GT – October 2014
It’s Spring 1944. Seven Soviet soldiers have been captured by the Nazis, stripped naked and abandoned in the locked empty cellar of a monastery in southern Poland. Deprived of all ties to their world, the prisoners redefine their concepts of order and human nature; in order to survive the men resort to murder and cannibalism. Powerful, thought-provoking and darkly funny, The Curing Room comes to London after a hit Edinburgh run. Written by David Ian Lee and directed by Joao de Sousa ‘The Curing Room’ is a bold, daring thriller based on true events.
After a successful run at Edinburgh Festival where audience members fainted and vomited, The Curing Room returns to London and takes place at Pleasance Theatre, the perfect setting for such an intense and provocative play. The play is known for nudity and it surely doesn’t disappoint, seven naked men for every type of person. But this known fact quickly becomes irrelevant as we realise that this isn’t going to a production that gets you all hot and bothered.
As the seven soldiers realise they’re stuck in an empty cellar, they quickly strategise how to survive even if that does involve eating each other. They attempt what all soldiers naturally would, to pull rank. Yet when they realise that this situation surpasses rank and humanity. They learn the best way to survive. As each man slowly dies through exhaustion, murder and illness, the remaining men continue to live knowing what they have done.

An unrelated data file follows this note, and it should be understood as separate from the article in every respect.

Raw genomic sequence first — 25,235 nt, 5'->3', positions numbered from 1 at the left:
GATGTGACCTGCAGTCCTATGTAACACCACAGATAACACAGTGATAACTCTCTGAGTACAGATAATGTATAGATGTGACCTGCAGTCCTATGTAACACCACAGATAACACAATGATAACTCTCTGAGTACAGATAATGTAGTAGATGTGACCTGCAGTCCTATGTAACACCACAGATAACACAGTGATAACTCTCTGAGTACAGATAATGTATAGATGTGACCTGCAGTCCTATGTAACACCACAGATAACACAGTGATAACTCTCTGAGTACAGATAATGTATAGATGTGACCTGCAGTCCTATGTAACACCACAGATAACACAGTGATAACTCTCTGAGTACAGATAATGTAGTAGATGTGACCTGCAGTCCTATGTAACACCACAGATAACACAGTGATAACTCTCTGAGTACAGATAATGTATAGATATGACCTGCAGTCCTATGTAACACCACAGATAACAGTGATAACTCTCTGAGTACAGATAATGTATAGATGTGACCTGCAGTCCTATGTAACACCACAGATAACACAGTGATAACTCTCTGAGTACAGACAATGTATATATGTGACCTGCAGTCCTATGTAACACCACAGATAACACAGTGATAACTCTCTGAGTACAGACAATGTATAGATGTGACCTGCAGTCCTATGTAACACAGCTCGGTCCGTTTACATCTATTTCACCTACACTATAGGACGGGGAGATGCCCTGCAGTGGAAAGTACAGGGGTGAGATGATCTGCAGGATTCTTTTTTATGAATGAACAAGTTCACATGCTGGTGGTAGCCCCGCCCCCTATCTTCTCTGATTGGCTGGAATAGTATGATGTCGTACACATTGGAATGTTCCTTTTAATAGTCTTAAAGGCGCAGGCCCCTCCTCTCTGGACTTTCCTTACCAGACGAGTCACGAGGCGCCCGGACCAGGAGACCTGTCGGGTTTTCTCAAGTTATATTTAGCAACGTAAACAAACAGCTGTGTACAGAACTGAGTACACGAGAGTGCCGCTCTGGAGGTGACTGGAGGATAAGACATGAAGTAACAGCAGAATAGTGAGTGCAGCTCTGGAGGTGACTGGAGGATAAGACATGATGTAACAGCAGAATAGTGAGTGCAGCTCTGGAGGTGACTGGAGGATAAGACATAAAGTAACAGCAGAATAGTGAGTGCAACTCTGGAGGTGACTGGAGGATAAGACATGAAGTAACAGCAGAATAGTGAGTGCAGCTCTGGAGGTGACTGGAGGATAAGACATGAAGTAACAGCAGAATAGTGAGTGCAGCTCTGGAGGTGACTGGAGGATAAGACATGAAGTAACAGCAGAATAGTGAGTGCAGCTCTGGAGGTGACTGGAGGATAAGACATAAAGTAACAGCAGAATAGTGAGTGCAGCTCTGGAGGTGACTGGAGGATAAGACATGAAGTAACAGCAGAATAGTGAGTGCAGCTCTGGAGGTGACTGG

A beautifully written script by David Ian Lee intertwines perfectly with a truly inspiring creative team. The seven men are particularly impressive; especially Matt Houston (Private Georgi Poleko), Thomas Holloway (Private Yura ‘Yuri’ Yegerov), Rupert Elmes (Captain Victor Nikolov) and Will Bowden (Junior-Lieutenant Leonid ‘Animal Killer’ Drossov alongside Harvey Robinson, John Hoye and Marlon Solomon. The whole team contribute to an impressively oppressive atmosphere that genuinely takes you to a horrible place. The Curing Room is undeniably well produced and a thought-provoking piece; a perfect show for twisted psychopaths who will lap this up, entrails and all.
A cautious recommendation, with a strong graphic content warning; those of a nervous disposition should probably avoid.
GT gives it 4/5
The show runs until the 9th November. Get tickets to see that here.
Read the article on the GT site here.